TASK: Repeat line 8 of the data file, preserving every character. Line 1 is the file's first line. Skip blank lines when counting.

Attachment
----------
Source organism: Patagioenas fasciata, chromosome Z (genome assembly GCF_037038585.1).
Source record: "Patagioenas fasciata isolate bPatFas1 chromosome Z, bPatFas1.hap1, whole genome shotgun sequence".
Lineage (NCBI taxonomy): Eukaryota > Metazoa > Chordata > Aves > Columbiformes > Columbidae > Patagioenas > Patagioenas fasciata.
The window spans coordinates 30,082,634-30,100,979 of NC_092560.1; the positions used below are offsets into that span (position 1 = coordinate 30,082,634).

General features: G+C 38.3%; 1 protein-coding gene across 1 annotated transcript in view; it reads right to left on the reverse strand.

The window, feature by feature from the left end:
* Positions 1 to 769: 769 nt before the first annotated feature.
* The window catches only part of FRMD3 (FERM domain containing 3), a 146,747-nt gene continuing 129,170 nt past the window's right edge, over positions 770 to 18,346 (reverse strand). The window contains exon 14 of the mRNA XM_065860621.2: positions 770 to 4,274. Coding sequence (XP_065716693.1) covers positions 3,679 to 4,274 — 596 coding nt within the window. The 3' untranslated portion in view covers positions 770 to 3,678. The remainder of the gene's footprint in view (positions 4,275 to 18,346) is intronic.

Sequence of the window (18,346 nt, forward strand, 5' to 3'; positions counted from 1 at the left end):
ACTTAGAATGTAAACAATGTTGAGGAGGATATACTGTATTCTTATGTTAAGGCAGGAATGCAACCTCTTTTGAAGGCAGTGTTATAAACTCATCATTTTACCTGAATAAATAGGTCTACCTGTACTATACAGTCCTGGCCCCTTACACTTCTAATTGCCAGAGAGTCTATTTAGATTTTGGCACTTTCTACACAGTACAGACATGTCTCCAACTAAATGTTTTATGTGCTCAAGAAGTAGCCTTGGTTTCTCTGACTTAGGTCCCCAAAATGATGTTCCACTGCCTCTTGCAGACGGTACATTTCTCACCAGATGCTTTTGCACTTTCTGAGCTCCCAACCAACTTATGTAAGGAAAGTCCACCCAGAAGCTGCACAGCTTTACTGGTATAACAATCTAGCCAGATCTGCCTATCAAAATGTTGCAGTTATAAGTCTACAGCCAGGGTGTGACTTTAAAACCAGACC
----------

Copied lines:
* The window catches only part of FRMD3 (FERM domain containing 3), a 146,747-nt gene continuing 129,170 nt past the window's right edge, over positions 770 to 18,346 (reverse strand). The window contains exon 14 of the mRNA XM_065860621.2: positions 770 to 4,274. Coding sequence (XP_065716693.1) covers positions 3,679 to 4,274 — 596 coding nt within the window. The 3' untranslated portion in view covers positions 770 to 3,678. The remainder of the gene's footprint in view (positions 4,275 to 18,346) is intronic.